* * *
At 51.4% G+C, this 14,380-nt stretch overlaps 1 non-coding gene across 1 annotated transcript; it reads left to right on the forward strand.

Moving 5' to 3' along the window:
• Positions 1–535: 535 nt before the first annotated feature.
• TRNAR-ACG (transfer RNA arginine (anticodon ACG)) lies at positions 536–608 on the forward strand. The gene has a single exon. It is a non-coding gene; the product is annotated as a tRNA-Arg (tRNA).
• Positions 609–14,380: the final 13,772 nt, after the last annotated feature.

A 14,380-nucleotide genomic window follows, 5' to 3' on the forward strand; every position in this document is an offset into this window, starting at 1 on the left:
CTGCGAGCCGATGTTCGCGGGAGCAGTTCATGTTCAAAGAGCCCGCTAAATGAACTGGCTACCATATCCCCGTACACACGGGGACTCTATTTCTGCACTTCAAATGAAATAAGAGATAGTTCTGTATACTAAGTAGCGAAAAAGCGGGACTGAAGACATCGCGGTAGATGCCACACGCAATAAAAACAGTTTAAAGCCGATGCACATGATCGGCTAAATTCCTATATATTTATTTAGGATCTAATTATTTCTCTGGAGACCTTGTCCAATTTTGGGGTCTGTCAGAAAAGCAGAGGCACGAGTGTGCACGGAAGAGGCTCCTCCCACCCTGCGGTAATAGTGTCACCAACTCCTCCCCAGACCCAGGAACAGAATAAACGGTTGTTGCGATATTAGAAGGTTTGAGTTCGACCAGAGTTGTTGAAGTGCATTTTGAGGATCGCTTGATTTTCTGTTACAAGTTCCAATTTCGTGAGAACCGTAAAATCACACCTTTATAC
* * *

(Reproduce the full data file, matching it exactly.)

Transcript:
At 51.4% G+C, this 14,380-nt stretch overlaps 1 non-coding gene across 1 annotated transcript; it reads left to right on the forward strand.

Moving 5' to 3' along the window:
• Positions 1–535: 535 nt before the first annotated feature.
• TRNAR-ACG (transfer RNA arginine (anticodon ACG)) lies at positions 536–608 on the forward strand. The gene has a single exon. It is a non-coding gene; the product is annotated as a tRNA-Arg (tRNA).
• Positions 609–14,380: the final 13,772 nt, after the last annotated feature.

A 14,380-nucleotide genomic window follows, 5' to 3' on the forward strand; every position in this document is an offset into this window, starting at 1 on the left:
CTGCGAGCCGATGTTCGCGGGAGCAGTTCATGTTCAAAGAGCCCGCTAAATGAACTGGCTACCATATCCCCGTACACACGGGGACTCTATTTCTGCACTTCAAATGAAATAAGAGATAGTTCTGTATACTAAGTAGCGAAAAAGCGGGACTGAAGACATCGCGGTAGATGCCACACGCAATAAAAACAGTTTAAAGCCGATGCACATGATCGGCTAAATTCCTATATATTTATTTAGGATCTAATTATTTCTCTGGAGACCTTGTCCAATTTTGGGGTCTGTCAGAAAAGCAGAGGCACGAGTGTGCACGGAAGAGGCTCCTCCCACCCTGCGGTAATAGTGTCACCAACTCCTCCCCAGACCCAGGAACAGAATAAACGGTTGTTGCGATATTAGAAGGTTTGAGTTCGACCAGAGTTGTTGAAGTGCATTTTGAGGATCGCTTGATTTTCTGTTACAAGTTCCAATTTCGTGAGAACCGTAAAATCACACCTTTATAC